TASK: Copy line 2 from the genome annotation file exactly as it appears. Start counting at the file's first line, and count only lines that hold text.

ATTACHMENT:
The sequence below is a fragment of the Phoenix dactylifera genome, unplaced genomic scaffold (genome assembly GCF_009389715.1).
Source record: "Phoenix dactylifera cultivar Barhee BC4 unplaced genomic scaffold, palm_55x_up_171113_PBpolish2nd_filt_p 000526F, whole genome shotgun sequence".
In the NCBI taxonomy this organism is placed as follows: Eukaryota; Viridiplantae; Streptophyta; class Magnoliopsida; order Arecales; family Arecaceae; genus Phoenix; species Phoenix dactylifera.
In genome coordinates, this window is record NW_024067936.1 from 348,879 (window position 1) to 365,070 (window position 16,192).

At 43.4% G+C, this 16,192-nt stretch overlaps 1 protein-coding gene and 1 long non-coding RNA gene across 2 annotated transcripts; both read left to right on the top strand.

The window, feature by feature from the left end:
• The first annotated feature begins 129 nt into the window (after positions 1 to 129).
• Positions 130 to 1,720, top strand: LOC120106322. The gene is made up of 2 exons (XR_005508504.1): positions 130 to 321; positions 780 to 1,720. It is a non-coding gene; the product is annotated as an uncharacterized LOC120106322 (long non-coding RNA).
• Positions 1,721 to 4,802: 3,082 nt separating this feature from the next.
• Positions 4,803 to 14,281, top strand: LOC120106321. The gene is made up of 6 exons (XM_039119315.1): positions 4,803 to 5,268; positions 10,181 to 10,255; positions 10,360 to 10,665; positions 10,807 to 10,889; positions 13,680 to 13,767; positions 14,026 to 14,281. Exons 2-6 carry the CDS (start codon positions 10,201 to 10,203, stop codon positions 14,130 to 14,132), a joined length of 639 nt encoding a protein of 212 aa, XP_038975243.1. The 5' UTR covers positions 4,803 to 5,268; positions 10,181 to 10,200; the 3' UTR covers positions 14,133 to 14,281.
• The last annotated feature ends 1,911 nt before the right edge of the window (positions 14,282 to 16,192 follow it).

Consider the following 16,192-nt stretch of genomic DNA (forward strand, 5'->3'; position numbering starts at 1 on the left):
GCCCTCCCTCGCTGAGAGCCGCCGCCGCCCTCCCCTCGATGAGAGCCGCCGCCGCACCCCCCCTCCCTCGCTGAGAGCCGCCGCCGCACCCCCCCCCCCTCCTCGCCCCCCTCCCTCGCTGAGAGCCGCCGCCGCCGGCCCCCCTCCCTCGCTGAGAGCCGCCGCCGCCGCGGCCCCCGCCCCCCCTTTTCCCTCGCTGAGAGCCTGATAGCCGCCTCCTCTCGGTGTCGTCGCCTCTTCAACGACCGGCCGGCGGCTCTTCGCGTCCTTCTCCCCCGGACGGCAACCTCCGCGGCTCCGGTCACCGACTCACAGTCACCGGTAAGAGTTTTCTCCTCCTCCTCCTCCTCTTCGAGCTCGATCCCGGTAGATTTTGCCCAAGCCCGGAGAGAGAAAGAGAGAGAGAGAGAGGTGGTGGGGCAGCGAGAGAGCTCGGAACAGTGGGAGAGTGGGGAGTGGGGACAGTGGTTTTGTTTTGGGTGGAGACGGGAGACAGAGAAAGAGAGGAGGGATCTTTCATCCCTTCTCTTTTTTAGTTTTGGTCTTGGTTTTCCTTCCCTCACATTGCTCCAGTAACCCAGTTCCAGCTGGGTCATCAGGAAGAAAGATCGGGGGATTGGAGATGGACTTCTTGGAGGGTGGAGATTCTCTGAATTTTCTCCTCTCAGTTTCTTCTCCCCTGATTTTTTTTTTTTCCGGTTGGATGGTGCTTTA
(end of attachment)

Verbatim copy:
Source record: "Phoenix dactylifera cultivar Barhee BC4 unplaced genomic scaffold, palm_55x_up_171113_PBpolish2nd_filt_p 000526F, whole genome shotgun sequence".